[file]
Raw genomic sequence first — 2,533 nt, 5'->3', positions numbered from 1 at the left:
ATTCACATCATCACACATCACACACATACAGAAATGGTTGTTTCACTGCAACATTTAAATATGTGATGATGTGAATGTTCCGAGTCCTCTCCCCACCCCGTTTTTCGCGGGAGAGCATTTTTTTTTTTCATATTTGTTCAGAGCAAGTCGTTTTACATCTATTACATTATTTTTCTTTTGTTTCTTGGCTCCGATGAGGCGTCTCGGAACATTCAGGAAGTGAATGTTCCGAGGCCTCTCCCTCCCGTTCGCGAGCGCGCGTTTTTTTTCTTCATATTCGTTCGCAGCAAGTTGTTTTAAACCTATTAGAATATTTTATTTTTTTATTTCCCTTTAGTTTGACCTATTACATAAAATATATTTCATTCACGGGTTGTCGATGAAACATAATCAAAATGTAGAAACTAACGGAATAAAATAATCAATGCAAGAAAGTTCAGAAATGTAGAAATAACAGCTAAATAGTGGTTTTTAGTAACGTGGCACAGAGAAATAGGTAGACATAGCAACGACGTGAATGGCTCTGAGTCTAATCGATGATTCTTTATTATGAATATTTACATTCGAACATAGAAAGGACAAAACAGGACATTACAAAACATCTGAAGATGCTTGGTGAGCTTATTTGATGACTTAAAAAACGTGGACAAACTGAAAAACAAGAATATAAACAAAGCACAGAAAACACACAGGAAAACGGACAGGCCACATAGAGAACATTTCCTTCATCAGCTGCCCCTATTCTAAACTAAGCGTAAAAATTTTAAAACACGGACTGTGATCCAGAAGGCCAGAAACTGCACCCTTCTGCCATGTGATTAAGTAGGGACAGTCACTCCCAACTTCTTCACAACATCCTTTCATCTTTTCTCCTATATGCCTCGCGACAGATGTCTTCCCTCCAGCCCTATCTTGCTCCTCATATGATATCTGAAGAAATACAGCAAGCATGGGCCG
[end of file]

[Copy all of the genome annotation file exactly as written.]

Raw genomic sequence first — 2,533 nt, 5'->3', positions numbered from 1 at the left:
ATTCACATCATCACACATCACACACATACAGAAATGGTTGTTTCACTGCAACATTTAAATATGTGATGATGTGAATGTTCCGAGTCCTCTCCCCACCCCGTTTTTCGCGGGAGAGCATTTTTTTTTTTCATATTTGTTCAGAGCAAGTCGTTTTACATCTATTACATTATTTTTCTTTTGTTTCTTGGCTCCGATGAGGCGTCTCGGAACATTCAGGAAGTGAATGTTCCGAGGCCTCTCCCTCCCGTTCGCGAGCGCGCGTTTTTTTTCTTCATATTCGTTCGCAGCAAGTTGTTTTAAACCTATTAGAATATTTTATTTTTTTATTTCCCTTTAGTTTGACCTATTACATAAAATATATTTCATTCACGGGTTGTCGATGAAACATAATCAAAATGTAGAAACTAACGGAATAAAATAATCAATGCAAGAAAGTTCAGAAATGTAGAAATAACAGCTAAATAGTGGTTTTTAGTAACGTGGCACAGAGAAATAGGTAGACATAGCAACGACGTGAATGGCTCTGAGTCTAATCGATGATTCTTTATTATGAATATTTACATTCGAACATAGAAAGGACAAAACAGGACATTACAAAACATCTGAAGATGCTTGGTGAGCTTATTTGATGACTTAAAAAACGTGGACAAACTGAAAAACAAGAATATAAACAAAGCACAGAAAACACACAGGAAAACGGACAGGCCACATAGAGAACATTTCCTTCATCAGCTGCCCCTATTCTAAACTAAGCGTAAAAATTTTAAAACACGGACTGTGATCCAGAAGGCCAGAAACTGCACCCTTCTGCCATGTGATTAAGTAGGGACAGTCACTCCCAACTTCTTCACAACATCCTTTCATCTTTTCTCCTATATGCCTCGCGACAGATGTCTTCCCTCCAGCCCTATCTTGCTCCTCATATGATATCTGAAGAAATACAGCAAGCATGGGCCG